Facebook, Instagram to Lift Ban on Bare Breasts – but Only for Transgender and ‘Non-Binary’
Facebook and Instagram are set to lift their ban on photos of bare breasts — but only for transgender and “non-binary” people so far.
The oversight board for Facebook (now known as Meta) issued a lengthy ruling on Wednesday overturning a recent decision to remove two Instagram posts depicting a gender non-conforming couple. The posts depict the couple — one of whom is transgender and the other non-binary — posing topless with their nipples covered.
The Facebook “Supreme Court” said removing the posts was “not in line with Meta’s Community Standards, values or human rights responsibilities,” adding that Facebook has since restored the photos.
A spokesperson for Facebook told the New York Post: “We welcome the board’s decision in this case.”
The case prompted an in-depth review of Meta’s convoluted policies regarding the display of bare breasts and female nipples. The review was conducted by the oversight board, an external group comprised of primarily leftist academics, journalists, and politicians.
In its ruling on Wednesday, the board remained vague regarding the bare breasts of biological women — whom it referred to as “cisgender women.” The group appeared to suggest that maintaining different rules for biological and trans women could result in confusion.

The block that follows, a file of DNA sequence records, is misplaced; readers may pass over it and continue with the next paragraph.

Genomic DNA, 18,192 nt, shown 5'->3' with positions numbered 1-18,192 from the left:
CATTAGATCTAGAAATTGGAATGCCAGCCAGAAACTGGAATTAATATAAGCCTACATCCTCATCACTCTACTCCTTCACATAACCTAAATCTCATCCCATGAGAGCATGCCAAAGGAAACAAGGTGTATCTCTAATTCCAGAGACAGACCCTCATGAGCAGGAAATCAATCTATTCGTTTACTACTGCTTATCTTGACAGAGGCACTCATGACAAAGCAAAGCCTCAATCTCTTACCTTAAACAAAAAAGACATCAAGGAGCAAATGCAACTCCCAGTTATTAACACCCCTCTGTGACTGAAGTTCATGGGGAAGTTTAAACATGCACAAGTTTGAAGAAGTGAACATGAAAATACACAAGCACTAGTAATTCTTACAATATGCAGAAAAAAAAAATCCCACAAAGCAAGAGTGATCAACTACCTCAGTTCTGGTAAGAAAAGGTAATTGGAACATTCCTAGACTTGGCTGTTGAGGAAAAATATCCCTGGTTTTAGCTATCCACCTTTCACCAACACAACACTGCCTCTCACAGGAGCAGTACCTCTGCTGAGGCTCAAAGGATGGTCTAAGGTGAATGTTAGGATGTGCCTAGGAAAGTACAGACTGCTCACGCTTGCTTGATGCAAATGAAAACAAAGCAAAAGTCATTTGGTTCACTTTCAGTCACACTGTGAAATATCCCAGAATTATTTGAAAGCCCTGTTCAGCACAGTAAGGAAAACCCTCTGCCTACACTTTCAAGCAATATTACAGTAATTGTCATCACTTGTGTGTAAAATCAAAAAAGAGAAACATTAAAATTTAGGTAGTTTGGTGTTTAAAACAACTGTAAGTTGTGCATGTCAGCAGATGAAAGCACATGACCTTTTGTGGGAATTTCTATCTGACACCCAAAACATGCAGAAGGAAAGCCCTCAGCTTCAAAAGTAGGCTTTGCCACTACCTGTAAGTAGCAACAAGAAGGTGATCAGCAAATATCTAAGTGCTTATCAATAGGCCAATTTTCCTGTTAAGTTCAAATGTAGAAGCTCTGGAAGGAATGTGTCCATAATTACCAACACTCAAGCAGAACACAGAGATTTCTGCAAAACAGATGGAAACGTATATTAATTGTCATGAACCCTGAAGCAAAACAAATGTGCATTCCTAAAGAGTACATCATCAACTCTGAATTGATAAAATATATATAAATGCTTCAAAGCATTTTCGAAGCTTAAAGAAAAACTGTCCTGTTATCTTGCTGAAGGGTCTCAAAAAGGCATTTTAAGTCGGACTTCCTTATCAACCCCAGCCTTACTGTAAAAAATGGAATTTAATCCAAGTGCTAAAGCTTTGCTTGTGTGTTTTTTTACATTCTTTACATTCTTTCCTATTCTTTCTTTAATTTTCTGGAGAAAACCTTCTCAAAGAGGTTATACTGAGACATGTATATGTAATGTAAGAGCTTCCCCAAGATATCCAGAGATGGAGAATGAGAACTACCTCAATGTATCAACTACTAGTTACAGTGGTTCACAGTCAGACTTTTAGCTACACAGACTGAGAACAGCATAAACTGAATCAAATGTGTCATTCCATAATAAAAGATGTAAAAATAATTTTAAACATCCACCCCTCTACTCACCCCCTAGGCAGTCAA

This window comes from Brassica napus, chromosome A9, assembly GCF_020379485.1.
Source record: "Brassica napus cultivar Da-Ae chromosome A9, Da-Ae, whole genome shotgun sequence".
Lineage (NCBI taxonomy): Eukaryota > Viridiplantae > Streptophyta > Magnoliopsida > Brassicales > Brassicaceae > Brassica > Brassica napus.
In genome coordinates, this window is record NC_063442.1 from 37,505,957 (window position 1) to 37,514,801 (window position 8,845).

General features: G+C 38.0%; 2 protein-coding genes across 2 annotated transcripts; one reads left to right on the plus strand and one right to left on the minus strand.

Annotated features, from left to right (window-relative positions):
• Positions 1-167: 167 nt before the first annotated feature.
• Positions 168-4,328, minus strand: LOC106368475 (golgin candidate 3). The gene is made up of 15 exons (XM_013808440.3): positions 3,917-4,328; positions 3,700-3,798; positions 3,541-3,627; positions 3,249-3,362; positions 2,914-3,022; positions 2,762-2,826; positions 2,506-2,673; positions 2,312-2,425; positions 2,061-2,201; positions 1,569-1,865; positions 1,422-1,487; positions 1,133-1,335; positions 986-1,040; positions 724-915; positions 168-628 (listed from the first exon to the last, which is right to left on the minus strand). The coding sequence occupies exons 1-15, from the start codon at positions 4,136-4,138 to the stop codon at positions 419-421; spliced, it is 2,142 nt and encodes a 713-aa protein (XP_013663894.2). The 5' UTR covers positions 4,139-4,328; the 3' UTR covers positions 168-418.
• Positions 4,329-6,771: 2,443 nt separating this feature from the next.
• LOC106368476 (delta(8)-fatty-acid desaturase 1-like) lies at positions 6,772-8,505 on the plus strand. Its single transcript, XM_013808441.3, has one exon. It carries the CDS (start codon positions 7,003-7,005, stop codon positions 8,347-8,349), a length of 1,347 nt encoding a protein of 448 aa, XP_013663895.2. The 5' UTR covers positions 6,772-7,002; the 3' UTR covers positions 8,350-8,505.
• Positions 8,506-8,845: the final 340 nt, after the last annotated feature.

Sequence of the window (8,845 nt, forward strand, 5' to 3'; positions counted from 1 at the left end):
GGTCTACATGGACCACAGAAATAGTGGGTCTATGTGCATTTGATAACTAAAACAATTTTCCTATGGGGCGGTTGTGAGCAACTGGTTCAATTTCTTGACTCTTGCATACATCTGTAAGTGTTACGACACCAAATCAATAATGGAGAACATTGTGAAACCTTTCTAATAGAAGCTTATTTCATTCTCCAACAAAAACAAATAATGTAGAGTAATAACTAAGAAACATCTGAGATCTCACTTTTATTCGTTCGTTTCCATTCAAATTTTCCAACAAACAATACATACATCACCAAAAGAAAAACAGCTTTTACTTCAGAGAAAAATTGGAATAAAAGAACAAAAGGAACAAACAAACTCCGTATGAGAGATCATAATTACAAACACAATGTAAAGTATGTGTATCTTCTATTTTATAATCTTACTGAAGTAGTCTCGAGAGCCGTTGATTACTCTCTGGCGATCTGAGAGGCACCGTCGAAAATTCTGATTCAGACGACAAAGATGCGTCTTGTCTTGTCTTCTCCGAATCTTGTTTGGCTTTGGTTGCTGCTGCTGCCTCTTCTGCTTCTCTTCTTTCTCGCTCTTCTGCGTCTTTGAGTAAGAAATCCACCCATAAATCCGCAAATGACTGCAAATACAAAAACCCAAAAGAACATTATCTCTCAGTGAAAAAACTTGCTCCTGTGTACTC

“The same image of female-presenting nipples would be prohibited if posted by a cisgender woman, but permitted if posted by an individual self-identifying as non-binary,” it said.
With some exceptions, Facebook and Instagram still ban the posting of bare breasts of biological women.
Facebook currently relies on “human reviewers” tasked with “quickly assess[ing] both a user’s sex, as this policy applies to ‘female nipples,’ and their gender identity,” the board said.
But in a world of multiplying gender identities, such a procedure is proving to be unfeasible.
“This policy is based on a binary view of gender and a distinction between male and female bodies. Such an approach makes it unclear how the rules apply to intersex, non-binary and transgender people, and requires reviewers to make rapid and subjective assessments of sex and gender, which is not practical when moderating content at scale,” the board said.